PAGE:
We hypothesized that the clinical response to chemotherapy could be dependent on the anti-tumor immune response. Because there are few genomic data for post-therapeutic tumors, we tested the association between the response to chemotherapy and preexisting immune activity. We classified patients into the high immune score group and the low immune score group in two of our collected datasets with available information about the response to chemotherapy (10, 17). Consistent with the hypothesis, we found that patients in the high immune score group have a better response to chemotherapy than patients in the low immune score group (Fig. 3F). In total, we found 98 chemo-sensitive patients and 47 chemo-resistant patients in the high immune score group, and 90 chemo-sensitive patients and 70 chemo-resistant patients in the low immune score group in the two datasets (Fisher exact test, P < 0.05). In addition, chemo-sensitive tumors were enriched of activated CD4+ T cells compared to chemo-resistant tumors (Supplementary Fig. S6).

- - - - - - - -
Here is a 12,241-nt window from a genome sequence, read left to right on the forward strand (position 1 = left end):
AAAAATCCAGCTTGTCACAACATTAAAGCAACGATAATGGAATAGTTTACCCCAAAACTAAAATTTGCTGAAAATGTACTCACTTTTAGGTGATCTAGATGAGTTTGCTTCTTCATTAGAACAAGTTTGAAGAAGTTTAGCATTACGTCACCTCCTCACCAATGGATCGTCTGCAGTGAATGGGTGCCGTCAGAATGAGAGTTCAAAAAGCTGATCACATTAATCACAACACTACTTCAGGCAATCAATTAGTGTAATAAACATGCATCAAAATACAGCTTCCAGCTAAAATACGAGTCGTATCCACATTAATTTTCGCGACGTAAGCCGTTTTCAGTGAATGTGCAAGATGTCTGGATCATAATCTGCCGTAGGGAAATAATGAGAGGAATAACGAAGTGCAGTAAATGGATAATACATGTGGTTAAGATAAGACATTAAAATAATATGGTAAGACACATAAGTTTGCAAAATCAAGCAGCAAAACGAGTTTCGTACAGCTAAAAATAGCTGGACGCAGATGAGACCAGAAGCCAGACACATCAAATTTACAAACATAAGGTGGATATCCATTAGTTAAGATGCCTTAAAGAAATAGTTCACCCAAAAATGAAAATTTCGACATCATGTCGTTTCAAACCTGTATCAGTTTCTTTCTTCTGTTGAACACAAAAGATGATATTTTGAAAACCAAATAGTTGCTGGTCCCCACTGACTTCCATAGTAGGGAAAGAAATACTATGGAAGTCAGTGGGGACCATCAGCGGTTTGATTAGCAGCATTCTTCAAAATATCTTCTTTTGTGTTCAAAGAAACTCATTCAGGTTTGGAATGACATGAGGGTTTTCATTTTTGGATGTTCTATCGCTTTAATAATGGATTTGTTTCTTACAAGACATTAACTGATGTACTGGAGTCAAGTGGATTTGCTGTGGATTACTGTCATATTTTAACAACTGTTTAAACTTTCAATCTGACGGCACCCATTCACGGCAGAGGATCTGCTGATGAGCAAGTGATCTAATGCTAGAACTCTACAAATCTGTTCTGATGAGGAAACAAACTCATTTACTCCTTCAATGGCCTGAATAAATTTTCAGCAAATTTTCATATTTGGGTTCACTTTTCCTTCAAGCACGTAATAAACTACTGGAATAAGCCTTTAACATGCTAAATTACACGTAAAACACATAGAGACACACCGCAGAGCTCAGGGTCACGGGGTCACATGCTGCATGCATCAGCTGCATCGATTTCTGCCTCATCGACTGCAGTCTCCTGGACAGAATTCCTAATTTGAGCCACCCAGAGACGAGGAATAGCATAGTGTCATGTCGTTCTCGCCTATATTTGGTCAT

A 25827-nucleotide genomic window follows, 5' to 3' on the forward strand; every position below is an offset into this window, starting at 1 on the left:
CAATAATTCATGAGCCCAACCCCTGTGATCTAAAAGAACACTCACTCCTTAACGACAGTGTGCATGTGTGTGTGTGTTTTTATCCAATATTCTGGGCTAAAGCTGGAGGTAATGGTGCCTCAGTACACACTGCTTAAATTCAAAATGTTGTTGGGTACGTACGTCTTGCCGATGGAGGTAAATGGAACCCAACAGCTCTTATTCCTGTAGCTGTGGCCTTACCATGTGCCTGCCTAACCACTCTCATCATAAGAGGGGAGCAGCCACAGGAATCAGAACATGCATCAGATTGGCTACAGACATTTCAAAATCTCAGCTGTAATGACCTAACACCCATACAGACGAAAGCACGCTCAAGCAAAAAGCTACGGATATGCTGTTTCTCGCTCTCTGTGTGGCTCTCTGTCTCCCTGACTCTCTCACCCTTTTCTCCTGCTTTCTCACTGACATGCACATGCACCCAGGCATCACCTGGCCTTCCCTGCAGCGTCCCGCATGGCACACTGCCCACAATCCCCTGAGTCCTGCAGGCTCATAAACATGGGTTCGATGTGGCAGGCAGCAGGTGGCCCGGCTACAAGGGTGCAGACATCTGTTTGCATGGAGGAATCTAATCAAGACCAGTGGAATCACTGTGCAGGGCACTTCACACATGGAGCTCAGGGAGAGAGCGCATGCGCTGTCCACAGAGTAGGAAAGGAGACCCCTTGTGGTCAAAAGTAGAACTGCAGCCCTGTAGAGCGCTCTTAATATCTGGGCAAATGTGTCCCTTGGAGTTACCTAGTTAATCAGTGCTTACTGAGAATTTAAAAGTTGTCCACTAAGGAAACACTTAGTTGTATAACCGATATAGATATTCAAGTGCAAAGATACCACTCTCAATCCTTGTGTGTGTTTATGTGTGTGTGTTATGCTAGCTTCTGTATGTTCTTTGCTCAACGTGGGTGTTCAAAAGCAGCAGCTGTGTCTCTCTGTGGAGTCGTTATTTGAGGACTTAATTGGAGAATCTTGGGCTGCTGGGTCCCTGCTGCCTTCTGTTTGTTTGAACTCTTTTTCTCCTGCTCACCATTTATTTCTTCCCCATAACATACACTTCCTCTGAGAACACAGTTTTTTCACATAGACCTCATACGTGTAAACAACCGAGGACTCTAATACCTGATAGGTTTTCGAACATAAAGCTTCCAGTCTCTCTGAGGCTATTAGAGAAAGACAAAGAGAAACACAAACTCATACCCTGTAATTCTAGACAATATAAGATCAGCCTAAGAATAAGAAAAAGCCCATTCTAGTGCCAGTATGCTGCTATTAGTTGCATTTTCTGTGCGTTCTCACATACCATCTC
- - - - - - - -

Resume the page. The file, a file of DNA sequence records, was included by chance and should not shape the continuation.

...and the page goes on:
### Immune score is predictive of clinical outcome independent of BRCA mutation

Patients with a high immune score displayed better overall survival (OS) than patients with a low immune score in most of collected EOC datasets (Fig. 4A), as estimated by multivariate Cox proportional hazards model controlled for clinical factors including age, tumor stage, and grade. Meta-analysis result suggested a significant favorable prognostic value in EOC patients (high immune score vs. low immune score, HR = 0.71 [0.64, 0.80], P = 8.3E−9]. Using pan-cancer RNA-seq data, we further examined the association of immune score with OS in 18 solid cancers, of which two were significant in addition to ovarian cancer: skin cutaneous melanoma (SKCM) and uterine corpus endometrial carcinoma (UCEC; Fig. 4B). Meta-analysis revealed a significant pan-cancer effect of immune score (high immune score vs. low immune score, HR = 0.82 [0.74, 0.91], P = 1.3E−4). To further explore the prognostic value of immune score, we divided the patients into four equal groups according to the immune score of samples. We observed that the OS of patients was determined by immune score, with a median OS of 2.98, 3.16, 3.73, and 4.32 years for the four groups of patients with increasing immune score (log-rank test, P < 0.003).